ZapThink has long bemoaned the Agile Manifesto paradox: that the point to the Manifesto was to be less dogmatic about software development, but today people are overly dogmatic about Agile, defeating its entire purpose. In fact, this paradox has found its way into what is perhaps the most popular of the Agile methodologies: Scrum. Not to worry, all you Scrum aficionados out there; we’re not going to teach you how to do Scrum in this ZapFlash. Instead, this article is more about how to think about a broad set of problems in a particular way, starting with Scrum Buts.
Enter the Scrum But
The notion of a Scrum But arose when it became clear that thousands of organizations were attempting to follow Scrum for their software development projects, but many of them were having problems with one or another of its tenets. As a result, they would say things like:
“We use Scrum, but Retrospectives are a waste of time, so we don’t do them.”
“We use Scrum, but we can’t build a piece of functionality in a month, so our Sprints are 6 weeks long.”
Where Retrospectives and Sprints are well-known Scrum best practices. Note that both of these statements follow the same “We use Scrum, but X so Y” pattern, hence the term Scrum But.
The question with Scrum Buts, of course, is what to do with them—or more specifically, how to think about them. There are two schools of thought:
- Scrum Buts are simply excuses not to do Scrum properly, and if you’re not doing it properly, then you’re not really doing it at all.
- Resolving Scrum Buts when they come up in order to achieve the desired result (software that meets the stakeholders’ needs) is actually a part of the Scrum methodology. As a result, Scrum Buts are expected and even welcomed.
From ZapThink’s perspective, option #1 is an example of taking a dogmatic approach, which is inherently non-Agile. Option #2 basically says that you can modify the rules if necessary (one of the four principles of the Agile Manifesto), even the rules of Scrum itself.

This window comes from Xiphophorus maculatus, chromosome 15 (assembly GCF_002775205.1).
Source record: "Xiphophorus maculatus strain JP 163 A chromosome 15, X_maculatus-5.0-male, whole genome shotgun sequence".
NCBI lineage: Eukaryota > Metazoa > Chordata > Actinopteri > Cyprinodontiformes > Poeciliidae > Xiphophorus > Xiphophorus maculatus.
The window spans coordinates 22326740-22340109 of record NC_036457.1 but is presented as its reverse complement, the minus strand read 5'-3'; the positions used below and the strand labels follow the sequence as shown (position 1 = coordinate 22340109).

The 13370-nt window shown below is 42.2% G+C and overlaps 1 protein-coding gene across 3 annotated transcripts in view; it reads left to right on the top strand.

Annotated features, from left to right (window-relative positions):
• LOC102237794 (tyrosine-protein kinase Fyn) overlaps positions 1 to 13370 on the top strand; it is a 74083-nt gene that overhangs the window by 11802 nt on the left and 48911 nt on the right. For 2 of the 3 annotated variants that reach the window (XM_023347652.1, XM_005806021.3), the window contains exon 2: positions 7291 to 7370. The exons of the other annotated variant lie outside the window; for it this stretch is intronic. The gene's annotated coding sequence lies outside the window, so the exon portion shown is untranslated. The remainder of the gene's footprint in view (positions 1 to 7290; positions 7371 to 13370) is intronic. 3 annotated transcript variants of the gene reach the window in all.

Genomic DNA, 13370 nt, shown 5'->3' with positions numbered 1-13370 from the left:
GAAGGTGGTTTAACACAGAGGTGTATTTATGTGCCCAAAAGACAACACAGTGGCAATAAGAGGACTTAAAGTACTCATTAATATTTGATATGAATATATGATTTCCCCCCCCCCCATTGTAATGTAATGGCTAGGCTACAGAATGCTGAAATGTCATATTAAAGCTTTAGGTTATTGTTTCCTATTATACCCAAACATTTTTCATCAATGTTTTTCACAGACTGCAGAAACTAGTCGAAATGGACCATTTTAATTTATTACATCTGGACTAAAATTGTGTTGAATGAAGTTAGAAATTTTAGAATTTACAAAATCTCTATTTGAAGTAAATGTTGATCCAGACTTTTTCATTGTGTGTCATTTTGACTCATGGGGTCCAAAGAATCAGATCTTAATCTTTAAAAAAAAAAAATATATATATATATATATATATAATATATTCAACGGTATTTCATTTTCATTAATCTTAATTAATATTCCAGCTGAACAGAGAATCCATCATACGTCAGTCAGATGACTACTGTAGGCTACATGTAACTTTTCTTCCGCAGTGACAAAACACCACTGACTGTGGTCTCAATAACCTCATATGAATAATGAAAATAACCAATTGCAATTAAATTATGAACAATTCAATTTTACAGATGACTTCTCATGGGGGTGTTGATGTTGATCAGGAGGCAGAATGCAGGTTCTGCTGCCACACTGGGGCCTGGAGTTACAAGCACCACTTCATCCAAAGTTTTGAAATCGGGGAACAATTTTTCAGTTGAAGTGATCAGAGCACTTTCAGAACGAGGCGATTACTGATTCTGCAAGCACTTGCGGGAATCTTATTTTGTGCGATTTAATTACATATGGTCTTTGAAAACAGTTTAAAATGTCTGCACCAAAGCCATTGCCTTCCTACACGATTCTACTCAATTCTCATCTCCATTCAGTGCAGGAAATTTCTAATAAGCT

In other words, principle #2 is self-referential—which may be more Agile to be sure, but people have problems with self-reference. It brings up uncomfortable visions of the liar’s paradox: “everything I say is a lie,” or in more modern terms, the first rule of Fight Club (“do not talk about Fight Club.”) How can we make sense of the world or anything in it if we have to deal with self-reference paradoxes? If a rule of Scrum is “you can change the rules of Scrum,” then couldn’t anything and everything be Scrum? What use is that?
Fortunately, such problems of self-reference have a straightforward, if subtle solution. Instead of thinking of such statements as referring to themselves, think of them as actually two separate but related statements, where one relates to the other. We call this “meta” thinking.
In the case of Scrum Buts, we have the Scrum methodology and the Scrum meta-methodology. A meta-methodology is a methodology for creating methodologies. Remember, the Scrum methodology is a methodology for creating software. The Scrum meta-methodology is a methodology for creating or improving the Scrum methodology. So when someone says:
“When you say, ‘We use Scrum, but we can’t build a piece of functionality in a month, so our Sprints are 6 weeks long,’ my recommendation is to try three 30-day Sprints before extending the length of the Sprint.”
That entire statement is a Scrum meta-methodology statement. Furthermore, without such statements, your methodology wouldn’t be Agile. The obvious conclusion is that all Agile methodologies are actually meta-methodologies. Otherwise they wouldn’t be Agile!
Avoiding the Hall of Mirrors
I’m sure one of you wise guys out there is thinking, what about methodologies for creating meta-methodologies? We’d call meta-meta-methodologies, of course. And what about methodologies for creating those, ad infinitum? We call this the hall of mirrors problem, because you only need to have two mirrors facing each other to get the infinite tunnel effect.
Simple answer: we don’t need a methodology for creating meta-methodologies. Instead, an informal approach will do. In general, we only want to go to the meta-meta step if there’s a bona fide reason to do so, as with Model-Driven Architecture, when they talk about meta-meta-models. But even the brainiacs at the OMG don’t spend much time thinking about meta-meta-meta-models—at least, I hope not!
We often get this question in our Licensed ZapThink Architect SOA course when we discuss meta-policies. A meta-policy, of course, is a policy that applies to other policies. Because the automation of policy-related processes is a core enabler of SOA governance, polices for how an organization performs such automation are quite important—and such policies are meta-policies. An example of a useful meta-policy: “we’ll configure our registry/repository’s design-time workflow to conform to our existing Service lifecycle.” Such a configuration means configuring the policies in the tool as a way of automating the corresponding workflow, and thus that statement is a meta-policy.